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Health News Florida

State Takes Over Medicare HMO

Circuit Court Judge George S. Reynolds III
Circuit Court Judge George S. Reynolds III

Florida Healthcare Plus, a Medicare HMO with 10,000 members, was declared insolvent Wednesday and turned over to state authorities.

In such cases, state and federal officials help patients move into other health plans or to traditional Medicare. More information is expected on that today or Friday.

Circuit Court Judge George S. Reynolds III
Credit Credit Florida's Second Judicial Circuit
Circuit Court Judge George S. Reynolds III

The state Division of Financial Services took over the Coral Gables-based plan immediately after the order was issued Wednesday by Circuit Court Judge George S. Reynolds in Tallahassee. DFS is expected to sell off the company’s assets Jan. 1.

The three-year-old company was already reeling. In September, the state suspended the plan from signing up any  more members, only weeks before Medicare open enrollment.  Worse was to come in November with a federal indictment  of 11 people, including two former executives and four other plan ex-employees, in an alleged Medicare and Medicaid fraud ring.

As the U.S. Attorney’s Office described it, the plot was audacious: The 11 alleged participants enrolled 1,200 residents of Nicaragua and the Dominican Republic – U.S. citizens who had retired overseas -- in the Medicare HMO by giving them phony addresses in Miami-Dade.  Prosecutors said the con artists stole $25 million from Medicare and Medicaid, of which $10.5 million went to Florida Healthcare Plus.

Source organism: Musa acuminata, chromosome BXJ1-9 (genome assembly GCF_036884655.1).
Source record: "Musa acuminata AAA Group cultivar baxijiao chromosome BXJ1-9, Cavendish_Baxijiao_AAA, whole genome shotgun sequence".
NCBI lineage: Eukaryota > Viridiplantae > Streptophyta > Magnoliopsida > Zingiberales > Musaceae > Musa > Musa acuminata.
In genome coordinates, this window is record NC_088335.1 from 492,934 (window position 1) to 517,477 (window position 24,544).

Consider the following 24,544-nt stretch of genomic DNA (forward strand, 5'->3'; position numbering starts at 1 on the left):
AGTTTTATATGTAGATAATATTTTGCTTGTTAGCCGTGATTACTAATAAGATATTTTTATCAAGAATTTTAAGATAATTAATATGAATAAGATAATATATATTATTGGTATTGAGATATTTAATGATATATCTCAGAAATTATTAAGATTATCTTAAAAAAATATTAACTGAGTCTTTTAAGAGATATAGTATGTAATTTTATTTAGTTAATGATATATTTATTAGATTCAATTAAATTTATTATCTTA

The company itself was not charged with wrongdoing. In fact, Chief Executive Officer Susan Rawlings Molina says she is the one who discovered the books didn’t jibe and blew the whistle in August, eight months after taking over the job.  

On Tuesday, she and the firm’s attorney Jaime Guttman told Health News Florida that an unidentified investor group was considering supplying the cash that would enable the company to survive. That did not come through, and Judge Reynolds granted DFS’ petition.

DFS initiated the action at the request of the Office of Insurance Regulation, after OIR conducted a special examination of the company in September. It found that the company’s assets as of the end of June had been overstated by $4.9 million and its liabilities understated by $9.8 million.

OIR officials calculated that the company, which had claimed a surplus, was actually $11.8 million in debt.

Those charged in the conspiracy included former Florida Healthcare Plus Chief Operating Officer Pedro “Peter” Hernandez and former Marketing Director Abram “Abe” Rodriguez.

--Health News Florida special correspondent Carol Gentry is part of WUSF Public Media in Tampa. Contact Gentry at cgentry@wusf.org. Health News Florida receives support from the Corporation for Public Broadcasting.

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